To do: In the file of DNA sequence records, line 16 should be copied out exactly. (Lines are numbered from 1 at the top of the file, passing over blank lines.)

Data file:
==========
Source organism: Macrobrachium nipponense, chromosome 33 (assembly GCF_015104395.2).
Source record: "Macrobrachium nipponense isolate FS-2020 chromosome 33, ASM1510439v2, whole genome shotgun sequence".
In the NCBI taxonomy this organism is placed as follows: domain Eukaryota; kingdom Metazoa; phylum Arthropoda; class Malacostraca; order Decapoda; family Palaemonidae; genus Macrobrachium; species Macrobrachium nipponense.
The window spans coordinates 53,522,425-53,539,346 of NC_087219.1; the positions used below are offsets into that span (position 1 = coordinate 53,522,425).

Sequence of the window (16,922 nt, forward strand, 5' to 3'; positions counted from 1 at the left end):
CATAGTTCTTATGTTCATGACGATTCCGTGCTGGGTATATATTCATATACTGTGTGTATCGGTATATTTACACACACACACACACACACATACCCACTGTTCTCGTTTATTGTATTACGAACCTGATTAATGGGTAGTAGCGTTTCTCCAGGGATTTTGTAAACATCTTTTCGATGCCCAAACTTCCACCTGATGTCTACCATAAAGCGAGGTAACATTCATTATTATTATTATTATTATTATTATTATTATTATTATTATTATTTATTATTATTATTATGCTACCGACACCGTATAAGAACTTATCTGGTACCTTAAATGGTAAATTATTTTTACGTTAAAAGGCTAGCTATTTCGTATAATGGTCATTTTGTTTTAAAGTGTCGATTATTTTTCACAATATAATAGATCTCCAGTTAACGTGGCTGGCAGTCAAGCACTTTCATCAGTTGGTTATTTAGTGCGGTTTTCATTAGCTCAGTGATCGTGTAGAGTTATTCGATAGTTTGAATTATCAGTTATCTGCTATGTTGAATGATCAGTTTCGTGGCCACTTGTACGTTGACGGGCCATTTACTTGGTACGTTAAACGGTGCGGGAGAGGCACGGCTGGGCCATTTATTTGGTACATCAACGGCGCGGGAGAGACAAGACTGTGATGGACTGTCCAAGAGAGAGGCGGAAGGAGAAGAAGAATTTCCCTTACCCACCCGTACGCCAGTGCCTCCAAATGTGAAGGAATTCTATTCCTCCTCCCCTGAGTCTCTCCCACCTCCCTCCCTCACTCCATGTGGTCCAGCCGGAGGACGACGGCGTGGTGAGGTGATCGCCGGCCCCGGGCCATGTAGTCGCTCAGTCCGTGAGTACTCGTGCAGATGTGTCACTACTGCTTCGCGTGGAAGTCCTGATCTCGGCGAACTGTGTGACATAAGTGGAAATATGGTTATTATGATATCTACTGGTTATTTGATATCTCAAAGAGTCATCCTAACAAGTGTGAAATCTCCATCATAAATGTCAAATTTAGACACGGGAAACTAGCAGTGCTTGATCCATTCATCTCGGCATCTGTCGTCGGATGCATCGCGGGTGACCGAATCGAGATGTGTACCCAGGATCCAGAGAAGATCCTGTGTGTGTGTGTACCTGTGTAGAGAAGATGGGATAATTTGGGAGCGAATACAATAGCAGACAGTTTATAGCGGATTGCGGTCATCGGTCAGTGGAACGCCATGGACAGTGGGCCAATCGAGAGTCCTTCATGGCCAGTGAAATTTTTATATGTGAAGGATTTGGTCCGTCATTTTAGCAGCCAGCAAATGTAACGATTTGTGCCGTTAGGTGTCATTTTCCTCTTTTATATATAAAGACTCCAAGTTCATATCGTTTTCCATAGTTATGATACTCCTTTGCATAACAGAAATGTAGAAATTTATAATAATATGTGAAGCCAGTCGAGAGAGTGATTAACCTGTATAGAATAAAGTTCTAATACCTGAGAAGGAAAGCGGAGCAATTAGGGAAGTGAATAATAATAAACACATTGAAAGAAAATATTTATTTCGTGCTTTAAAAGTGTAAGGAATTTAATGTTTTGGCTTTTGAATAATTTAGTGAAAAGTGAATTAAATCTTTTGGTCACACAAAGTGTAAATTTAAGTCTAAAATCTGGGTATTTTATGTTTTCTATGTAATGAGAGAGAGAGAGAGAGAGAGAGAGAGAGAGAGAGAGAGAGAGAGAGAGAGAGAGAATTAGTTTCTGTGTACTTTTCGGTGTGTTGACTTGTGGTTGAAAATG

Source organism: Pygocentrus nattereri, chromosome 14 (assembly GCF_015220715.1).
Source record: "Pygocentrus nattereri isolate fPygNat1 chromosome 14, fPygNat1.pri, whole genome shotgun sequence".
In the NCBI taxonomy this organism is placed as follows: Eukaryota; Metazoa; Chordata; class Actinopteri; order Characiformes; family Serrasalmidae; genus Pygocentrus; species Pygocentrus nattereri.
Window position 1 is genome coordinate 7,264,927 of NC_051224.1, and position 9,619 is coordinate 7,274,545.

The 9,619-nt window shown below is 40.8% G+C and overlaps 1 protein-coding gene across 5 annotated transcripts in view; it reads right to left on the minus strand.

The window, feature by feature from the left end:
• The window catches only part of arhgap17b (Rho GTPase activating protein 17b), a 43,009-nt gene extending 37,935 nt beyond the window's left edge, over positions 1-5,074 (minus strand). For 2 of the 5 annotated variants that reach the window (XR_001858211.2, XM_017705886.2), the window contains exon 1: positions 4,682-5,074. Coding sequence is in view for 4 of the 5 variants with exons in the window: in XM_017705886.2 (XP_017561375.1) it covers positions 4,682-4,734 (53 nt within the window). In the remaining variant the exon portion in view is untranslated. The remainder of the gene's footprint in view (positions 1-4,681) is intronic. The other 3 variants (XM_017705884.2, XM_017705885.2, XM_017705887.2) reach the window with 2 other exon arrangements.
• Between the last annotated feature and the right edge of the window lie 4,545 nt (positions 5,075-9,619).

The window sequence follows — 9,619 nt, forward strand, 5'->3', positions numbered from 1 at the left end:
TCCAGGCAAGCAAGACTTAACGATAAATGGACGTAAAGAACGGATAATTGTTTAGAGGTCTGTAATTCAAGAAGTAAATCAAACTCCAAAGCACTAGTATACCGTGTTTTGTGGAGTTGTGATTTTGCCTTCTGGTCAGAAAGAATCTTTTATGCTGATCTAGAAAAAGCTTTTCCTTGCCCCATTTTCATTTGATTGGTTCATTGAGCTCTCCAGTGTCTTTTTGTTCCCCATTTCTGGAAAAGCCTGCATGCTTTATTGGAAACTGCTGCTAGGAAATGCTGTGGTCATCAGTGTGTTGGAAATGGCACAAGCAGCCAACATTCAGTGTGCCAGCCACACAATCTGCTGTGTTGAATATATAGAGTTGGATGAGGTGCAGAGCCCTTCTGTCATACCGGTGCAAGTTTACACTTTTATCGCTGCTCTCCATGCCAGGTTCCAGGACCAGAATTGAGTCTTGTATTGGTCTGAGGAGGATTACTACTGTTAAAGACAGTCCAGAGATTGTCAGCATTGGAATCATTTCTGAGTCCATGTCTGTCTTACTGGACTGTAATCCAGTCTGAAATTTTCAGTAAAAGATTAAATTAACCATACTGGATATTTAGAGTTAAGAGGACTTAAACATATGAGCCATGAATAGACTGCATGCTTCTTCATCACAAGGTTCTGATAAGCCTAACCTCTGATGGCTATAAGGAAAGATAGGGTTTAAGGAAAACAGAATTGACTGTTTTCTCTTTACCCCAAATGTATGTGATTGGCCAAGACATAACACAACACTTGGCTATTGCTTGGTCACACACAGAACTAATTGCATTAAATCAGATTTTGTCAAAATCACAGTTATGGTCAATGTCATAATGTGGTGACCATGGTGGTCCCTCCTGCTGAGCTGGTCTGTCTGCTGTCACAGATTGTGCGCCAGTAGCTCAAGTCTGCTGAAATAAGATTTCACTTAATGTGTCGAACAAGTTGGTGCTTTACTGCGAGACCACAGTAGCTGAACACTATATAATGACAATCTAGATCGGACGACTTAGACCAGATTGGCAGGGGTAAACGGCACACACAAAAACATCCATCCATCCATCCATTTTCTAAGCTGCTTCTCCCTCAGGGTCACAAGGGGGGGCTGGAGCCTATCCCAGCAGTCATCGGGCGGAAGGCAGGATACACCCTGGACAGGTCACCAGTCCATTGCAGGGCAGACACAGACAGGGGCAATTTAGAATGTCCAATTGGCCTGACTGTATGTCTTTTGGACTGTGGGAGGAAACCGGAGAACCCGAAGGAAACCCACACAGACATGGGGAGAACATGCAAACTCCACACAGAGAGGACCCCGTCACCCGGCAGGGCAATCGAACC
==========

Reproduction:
TCCAGGCAAGCAAGACTTAACGATAAATGGACGTAAAGAACGGATAATTGTTTAGAGGTCTGTAATTCAAGAAGTAAATCAAACTCCAAAGCACTAGTATACCGTGTTTTGTGGAGTTGTGATTTTGCCTTCTGGTCAGAAAGAATCTTTTATGCTGATCTAGAAAAAGCTTTTCCTTGCCCCATTTTCATTTGATTGGTTCATTGAGCTCTCCAGTGTCTTTTTGTTCCCCATTTCTGGAAAAGCCTGCATGCTTTATTGGAAACTGCTGCTAGGAAATGCTGTGGTCATCAGTGTGTTGGAAATGGCACAAGCAGCCAACATTCAGTGTGCCAGCCACACAATCTGCTGTGTTGAATATATAGAGTTGGATGAGGTGCAGAGCCCTTCTGTCATACCGGTGCAAGTTTACACTTTTATCGCTGCTCTCCATGCCAGGTTCCAGGACCAGAATTGAGTCTTGTATTGGTCTGAGGAGGATTACTACTGTTAAAGACAGTCCAGAGATTGTCAGCATTGGAATCATTTCTGAGTCCATGTCTGTCTTACTGGACTGTAATCCAGTCTGAAATTTTCAGTAAAAGATTAAATTAACCATACTGGATATTTAGAGTTAAGAGGACTTAAACATATGAGCCATGAATAGACTGCATGCTTCTTCATCACAAGGTTCTGATAAGCCTAACCTCTGATGGCTATAAGGAAAGATAGGGTTTAAGGAAAACAGAATTGACTGTTTTCTCTTTACCCCAAATGTATGTGATTGGCCAAGACATAACACAACACTTGGCTATTGCTTGGTCACACACAGAACTAATTGCATTAAATCAGATTTTGTCAAAATCACAGTTATGGTCAATGTCATAATGTGGTGACCATGGTGGTCCCTCCTGCTGAGCTGGTCTGTCTGCTGTCACAGATTGTGCGCCAGTAGCTCAAGTCTGCTGAAATAAGATTTCACTTAATGTGTCGAACAAGTTGGTGCTTTACTGCGAGACCACAGTAGCTGAACACTATATAATGACAATCTAGATCGGACGACTTAGACCAGATTGGCAGGGGTAAACGGCACACACAAAAACATCCATCCATCCATCCATTTTCTAAGCTGCTTCTCCCTCAGGGTCACAAGGGGGGGCTGGAGCCTATCCCAGCAGTCATCGGGCGGAAGGCAGGATACACCCTGGACAGGTCACCAGTCCATTGCAGGGCAGACACAGACAGGGGCAATTTAGAATGTCCAATTGGCCTGACTGTATGTCTTTTGGACTGTGGGAGGAAACCGGAGAACCCGAAGGAAACCCACACAGACATGGGGAGAACATGCAAACTCCACACAGAGAGGACCCCGTCACCCGGCAGGGCAATCGAACC